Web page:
"It's a small apartment, number 27, in the North Hollywood Oaks apartment complex building in North Hollywood. There's only one resident there. A woman, dry cleaner store owner, and she doesn't usually leave her house until a little after ten A.M., so you should have plenty of time. I want her vanished from the face of this planet without a trace. I gave Rod Parker all the other information you need. He's gonna be working with you on this one, clear? Good. Let me know once it's done."

Vincent picked Rod Parker up a few minutes later.

"Move over. I'm driving." Rod told him when he got there. Vincent scooted into the passenger seat, and Rod took over. Then off they went.

Crossing town was relatively easy that early in the morning, due to the relatively small amount of traffic they were considering.

"You ever consider getting a new car?" Rod asked, not even glancing over at his passenger.

"It's not my car. Why?"

"Why do you think? It's a piece of shit car."

"Yeah, well, like I said… it's not mine."

"Whose is it?"

"Jules'."

"Who?"

"Jules Winnfield. He's a black guy? Afro?"

"I think I know him."

"So tell me about the target." Vincent interrupted. He had no desire to go through this whole car discussion a second time. "Why's she a target?"

"Hell if I know." said Rod, "Marsellus doesn't tell me shit like that. All I know is that she owns a dry cleaning shop, lives alone… lived in L.A. her whole life. Hell, that sums up just about everything."

"Name? Age? Anything?"

"Nope. I really wasn't told much. Just where to find her and what to do when I get there."

"Enter. Eliminate. Exit." replied Vincent, "Stick to those rules and you can't go wrong."

With that, Vincent snapped open the cheap lid to the glove compartment and shoved his hand into the box. His hand shuffled around for a few seconds, knocking several small items out onto the floor in the process (just for the record, the objects were: a receipt for Greasy Joe's Steak House, one of those little plastic trolls with the purple hair, a pencil, and a coupon for gas), before he finally found what he was feeling around for: a .45 automatic.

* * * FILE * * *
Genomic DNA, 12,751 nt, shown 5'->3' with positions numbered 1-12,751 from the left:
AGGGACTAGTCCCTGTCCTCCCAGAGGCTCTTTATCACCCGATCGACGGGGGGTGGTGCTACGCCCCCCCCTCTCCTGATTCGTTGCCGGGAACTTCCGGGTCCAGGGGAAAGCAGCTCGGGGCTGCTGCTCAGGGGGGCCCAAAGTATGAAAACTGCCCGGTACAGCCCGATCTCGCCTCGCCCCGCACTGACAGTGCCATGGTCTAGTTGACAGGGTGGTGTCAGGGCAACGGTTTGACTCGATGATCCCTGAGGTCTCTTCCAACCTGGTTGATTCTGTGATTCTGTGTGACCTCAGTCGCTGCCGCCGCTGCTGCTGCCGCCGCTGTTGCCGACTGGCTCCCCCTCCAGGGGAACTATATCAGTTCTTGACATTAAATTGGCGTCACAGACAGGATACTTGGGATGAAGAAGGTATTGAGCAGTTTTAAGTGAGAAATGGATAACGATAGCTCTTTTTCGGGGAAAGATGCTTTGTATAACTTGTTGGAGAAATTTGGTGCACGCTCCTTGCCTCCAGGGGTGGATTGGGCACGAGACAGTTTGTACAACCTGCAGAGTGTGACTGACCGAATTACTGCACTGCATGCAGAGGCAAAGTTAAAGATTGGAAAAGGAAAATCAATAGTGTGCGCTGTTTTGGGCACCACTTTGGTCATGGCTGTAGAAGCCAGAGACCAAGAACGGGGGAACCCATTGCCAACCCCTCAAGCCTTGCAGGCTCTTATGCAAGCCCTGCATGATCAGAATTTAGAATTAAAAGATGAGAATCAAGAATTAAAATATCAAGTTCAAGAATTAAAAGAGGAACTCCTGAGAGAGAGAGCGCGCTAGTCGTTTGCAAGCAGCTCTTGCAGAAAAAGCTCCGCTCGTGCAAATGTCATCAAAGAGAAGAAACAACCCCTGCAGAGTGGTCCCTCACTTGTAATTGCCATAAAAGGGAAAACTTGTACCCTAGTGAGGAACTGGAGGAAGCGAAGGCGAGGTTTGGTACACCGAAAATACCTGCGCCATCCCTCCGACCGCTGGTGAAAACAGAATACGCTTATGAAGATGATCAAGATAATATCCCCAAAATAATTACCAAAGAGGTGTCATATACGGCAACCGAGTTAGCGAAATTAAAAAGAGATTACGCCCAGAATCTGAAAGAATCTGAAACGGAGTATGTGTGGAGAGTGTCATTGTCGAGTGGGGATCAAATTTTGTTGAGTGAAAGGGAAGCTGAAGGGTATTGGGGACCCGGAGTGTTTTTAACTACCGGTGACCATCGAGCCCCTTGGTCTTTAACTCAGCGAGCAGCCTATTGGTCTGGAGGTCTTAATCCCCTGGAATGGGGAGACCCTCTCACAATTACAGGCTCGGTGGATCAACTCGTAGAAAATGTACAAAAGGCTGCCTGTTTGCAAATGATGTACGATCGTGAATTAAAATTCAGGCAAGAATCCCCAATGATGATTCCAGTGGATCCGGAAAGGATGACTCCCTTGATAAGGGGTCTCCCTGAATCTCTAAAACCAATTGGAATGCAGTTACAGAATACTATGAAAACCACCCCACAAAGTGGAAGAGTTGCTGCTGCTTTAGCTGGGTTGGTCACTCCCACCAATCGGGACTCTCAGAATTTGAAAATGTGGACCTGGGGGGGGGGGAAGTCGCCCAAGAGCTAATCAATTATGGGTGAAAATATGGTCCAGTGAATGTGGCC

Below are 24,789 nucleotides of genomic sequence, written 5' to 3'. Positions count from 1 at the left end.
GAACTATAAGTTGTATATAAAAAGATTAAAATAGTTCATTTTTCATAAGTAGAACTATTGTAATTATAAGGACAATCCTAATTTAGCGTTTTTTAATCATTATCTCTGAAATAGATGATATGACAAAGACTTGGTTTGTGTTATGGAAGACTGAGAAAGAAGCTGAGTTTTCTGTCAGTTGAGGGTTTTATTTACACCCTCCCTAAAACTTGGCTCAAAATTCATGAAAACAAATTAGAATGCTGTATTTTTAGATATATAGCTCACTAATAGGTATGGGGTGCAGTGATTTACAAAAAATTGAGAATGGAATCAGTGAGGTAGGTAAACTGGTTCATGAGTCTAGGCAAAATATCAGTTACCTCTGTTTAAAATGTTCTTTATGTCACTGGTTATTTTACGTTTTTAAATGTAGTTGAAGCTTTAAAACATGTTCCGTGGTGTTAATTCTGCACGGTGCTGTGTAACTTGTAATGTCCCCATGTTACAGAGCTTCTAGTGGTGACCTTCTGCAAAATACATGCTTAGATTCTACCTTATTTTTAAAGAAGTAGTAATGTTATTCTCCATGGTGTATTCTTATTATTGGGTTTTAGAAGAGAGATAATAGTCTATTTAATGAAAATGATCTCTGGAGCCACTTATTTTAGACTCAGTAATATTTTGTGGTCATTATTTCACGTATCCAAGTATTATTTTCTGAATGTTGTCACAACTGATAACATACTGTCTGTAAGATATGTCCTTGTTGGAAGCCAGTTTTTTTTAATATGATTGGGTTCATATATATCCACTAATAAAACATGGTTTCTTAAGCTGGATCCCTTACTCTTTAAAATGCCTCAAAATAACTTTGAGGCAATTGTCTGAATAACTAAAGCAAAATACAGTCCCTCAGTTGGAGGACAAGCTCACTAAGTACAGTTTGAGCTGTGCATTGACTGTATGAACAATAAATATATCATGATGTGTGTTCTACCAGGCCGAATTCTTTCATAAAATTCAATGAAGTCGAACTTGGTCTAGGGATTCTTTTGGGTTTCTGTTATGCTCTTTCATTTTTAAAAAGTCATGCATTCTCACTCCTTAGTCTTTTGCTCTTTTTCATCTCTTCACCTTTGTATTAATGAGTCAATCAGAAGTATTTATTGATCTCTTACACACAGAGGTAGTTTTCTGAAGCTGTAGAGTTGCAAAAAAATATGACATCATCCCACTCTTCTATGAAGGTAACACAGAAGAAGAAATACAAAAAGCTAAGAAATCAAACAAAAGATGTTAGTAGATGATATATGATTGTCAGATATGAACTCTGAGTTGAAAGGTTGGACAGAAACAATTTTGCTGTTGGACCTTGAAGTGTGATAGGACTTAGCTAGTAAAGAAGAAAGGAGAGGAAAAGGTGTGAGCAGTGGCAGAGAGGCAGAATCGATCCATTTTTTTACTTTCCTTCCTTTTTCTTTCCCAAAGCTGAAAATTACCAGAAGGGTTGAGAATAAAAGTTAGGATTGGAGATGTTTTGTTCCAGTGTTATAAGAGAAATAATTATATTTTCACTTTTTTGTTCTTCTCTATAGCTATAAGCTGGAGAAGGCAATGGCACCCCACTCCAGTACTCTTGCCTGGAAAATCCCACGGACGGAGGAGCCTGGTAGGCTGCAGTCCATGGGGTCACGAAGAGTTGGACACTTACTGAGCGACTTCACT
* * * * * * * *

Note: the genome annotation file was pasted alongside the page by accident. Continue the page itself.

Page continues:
"There's only one in here."

"I put mine in the trunk."

"Oh."

Then he clicked the compartment shut again.

"Hey, hey…" he told Rod, as his eyes shifted from the closed compartment to the windshield, "I think this is where you wanna make that turn. Yeah… look there's a sign for North Hollywood Oaks apart-"

"Yes, Vincent, I'm not blind." Rod assured him, "Thank you."

The old Chevy slowly pulled off the main road into the "North Hollywood Oaks" apartment complex. It reminded Rod of a Best Western hotel in the middle of Arizona. Vincent lived in one of these already (it was on the other side of town, but that didn't make a difference), so he didn't associate it with anything else other than the complex that he himself lived in.

"This the place?" asked Vincent.

"Apparently." Rod replied.

- - - - - - - - - -

Jules Winnfield was waiting in his garage, when a blood-soaked Vincent Vega came driving up in the Chevy. The white car sputtered into the garage, then came to a stop. Vincent climbed out, Jules watching him.

"Fuck, man." said Jules, "What happened to you?"

"Ambush." Vincent told him, "The target knew we were coming, man. Rod didn't make it."

"Who?"

"But it's okay… I made it out. The target's dead… I've disposed of her body… cleaned the trunk and everything."

Jules clicked open the trunk and looked inside.

"Wow. That was a pretty fuckin' good cleanin' job, man. So good, in fact, that I have a hard time imagining that a body was even in here in the first place." And as he said those words, he gave Vincent a slight knowing look. Vincent didn't even notice.

"Good." commented Vincent, "That's what you wanted, remember?"

Then with a cock of the eyebrow and a slight grin, Vincent Vega turned and walked out into the morning sunlight.